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Once again, the United States has made a foreign trade deal in which American factory workers get the short end of the stick.

This time, the gains are flowing to South Korea under a “free trade” agreement that President Barack Obama put in place last March 15.

A year ago the president hailed what he called the biggest “free trade” agreement in two decades, much more valuable than the previous nine deals combined. He also said it would create about 70,000 American jobs.

The U.S. International Trade Commission predicted 15 months ago that U.S. exports to South Korea would grow at least 52 percent more than imports, creating tens of thousands of American jobs.

Well, the data are now in for the eight months of 2012 in which the deal was in effect. The good news is that trade in goods increased both ways over the same period in 2011, when adjusted for inflation.

The bad news: For every increased dollar of American exports to South Korea, our imports from there grew by $25.

As a result, our trade balance in goods during those eight months grew by almost half; we shipped $16.3 billion less in goods to South Korea than we bought, compared to $10.9 billion less in the same period in 2011.

To update Ross Perot’s 1992 presidential campaign criticism of the North American Free Trade Agreement’s Mexico provisions: That giant sucking sound you hear is American factory jobs going to South Korea.

We did a bit better in the trade for services, which range from legal and accounting to financial and computer services. According to the Bureau of Economic Analysis, we exported 10 percent more in services than we imported during the last nine months of 2012, which includes the two weeks before the agreement was implemented.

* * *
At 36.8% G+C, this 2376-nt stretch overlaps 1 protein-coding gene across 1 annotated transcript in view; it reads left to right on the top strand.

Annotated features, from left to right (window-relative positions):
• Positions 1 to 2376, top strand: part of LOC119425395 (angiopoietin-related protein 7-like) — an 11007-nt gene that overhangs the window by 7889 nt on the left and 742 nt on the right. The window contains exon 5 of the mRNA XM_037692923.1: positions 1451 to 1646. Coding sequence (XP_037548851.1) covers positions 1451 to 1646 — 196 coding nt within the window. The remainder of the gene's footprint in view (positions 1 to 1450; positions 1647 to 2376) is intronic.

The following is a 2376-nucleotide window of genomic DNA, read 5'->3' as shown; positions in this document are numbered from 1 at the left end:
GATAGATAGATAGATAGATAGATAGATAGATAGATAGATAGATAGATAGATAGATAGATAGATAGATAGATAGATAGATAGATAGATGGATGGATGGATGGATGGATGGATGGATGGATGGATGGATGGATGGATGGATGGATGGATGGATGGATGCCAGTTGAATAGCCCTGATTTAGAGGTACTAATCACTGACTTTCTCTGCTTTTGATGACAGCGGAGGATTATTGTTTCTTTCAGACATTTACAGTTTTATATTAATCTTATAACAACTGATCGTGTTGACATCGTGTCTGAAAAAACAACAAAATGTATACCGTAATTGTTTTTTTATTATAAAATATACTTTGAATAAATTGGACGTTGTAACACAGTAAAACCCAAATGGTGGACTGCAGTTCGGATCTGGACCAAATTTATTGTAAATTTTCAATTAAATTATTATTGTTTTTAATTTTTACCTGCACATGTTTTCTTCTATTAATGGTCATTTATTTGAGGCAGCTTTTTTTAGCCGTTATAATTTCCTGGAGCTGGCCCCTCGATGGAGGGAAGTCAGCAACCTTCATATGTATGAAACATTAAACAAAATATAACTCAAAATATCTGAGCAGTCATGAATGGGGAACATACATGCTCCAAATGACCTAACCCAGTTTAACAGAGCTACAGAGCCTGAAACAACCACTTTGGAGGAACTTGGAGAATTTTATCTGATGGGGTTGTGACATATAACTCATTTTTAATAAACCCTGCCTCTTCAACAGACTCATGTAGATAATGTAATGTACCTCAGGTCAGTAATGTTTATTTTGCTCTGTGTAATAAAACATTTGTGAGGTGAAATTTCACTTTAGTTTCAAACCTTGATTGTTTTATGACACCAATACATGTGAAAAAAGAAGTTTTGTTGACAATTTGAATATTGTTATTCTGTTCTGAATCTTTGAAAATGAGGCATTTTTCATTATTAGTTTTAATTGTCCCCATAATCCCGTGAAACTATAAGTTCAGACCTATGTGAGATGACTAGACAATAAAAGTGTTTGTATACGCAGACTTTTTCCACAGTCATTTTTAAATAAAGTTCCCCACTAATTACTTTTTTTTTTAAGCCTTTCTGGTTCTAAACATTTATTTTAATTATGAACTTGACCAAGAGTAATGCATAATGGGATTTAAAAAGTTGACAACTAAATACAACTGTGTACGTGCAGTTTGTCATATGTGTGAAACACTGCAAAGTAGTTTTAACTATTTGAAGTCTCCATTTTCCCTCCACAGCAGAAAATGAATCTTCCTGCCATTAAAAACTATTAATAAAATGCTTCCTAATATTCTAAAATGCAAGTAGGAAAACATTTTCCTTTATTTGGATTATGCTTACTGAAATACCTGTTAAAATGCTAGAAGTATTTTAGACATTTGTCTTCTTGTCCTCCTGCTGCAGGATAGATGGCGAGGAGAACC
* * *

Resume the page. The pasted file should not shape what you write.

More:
But the total value of services traded between the two countries amounts to less than a third of the value of goods traded, and the increased services trade offset less than 8 percent of the increased imbalance in goods traded. So overall, South Korea made out great while Americans lost jobs.

This imbalance is just what some of us predicted, based on both the specific terms of the agreement and the past history of such deals. Take Mexico for example. In 1993 we enjoyed a small trade surplus in the country, but now under NAFTA we have a trade deficit more than 25 times as large as that surplus was.

Similarly, our bilateral trade deal with China — which was sold to the public as a benefit for both countries — was officially projected to at worst cause a $1 billion annual trade deficit with China.

Our deficit in goods traded with China is now approaching $1 billion per day, not per year. Last year we imported almost $426 billion of Chinese goods, while exporting less than $111 billion, for a deficit of $315 billion.

Those figures are for goods only, not services. We did sell China more services than it bought from us in 2011, the most recent year for which data is available.  But we were in the black on services by just $15 billion, knocking only about 5 percent off the trade deficit in goods, and still leaving us in the position of sending China $300 billion more than we got.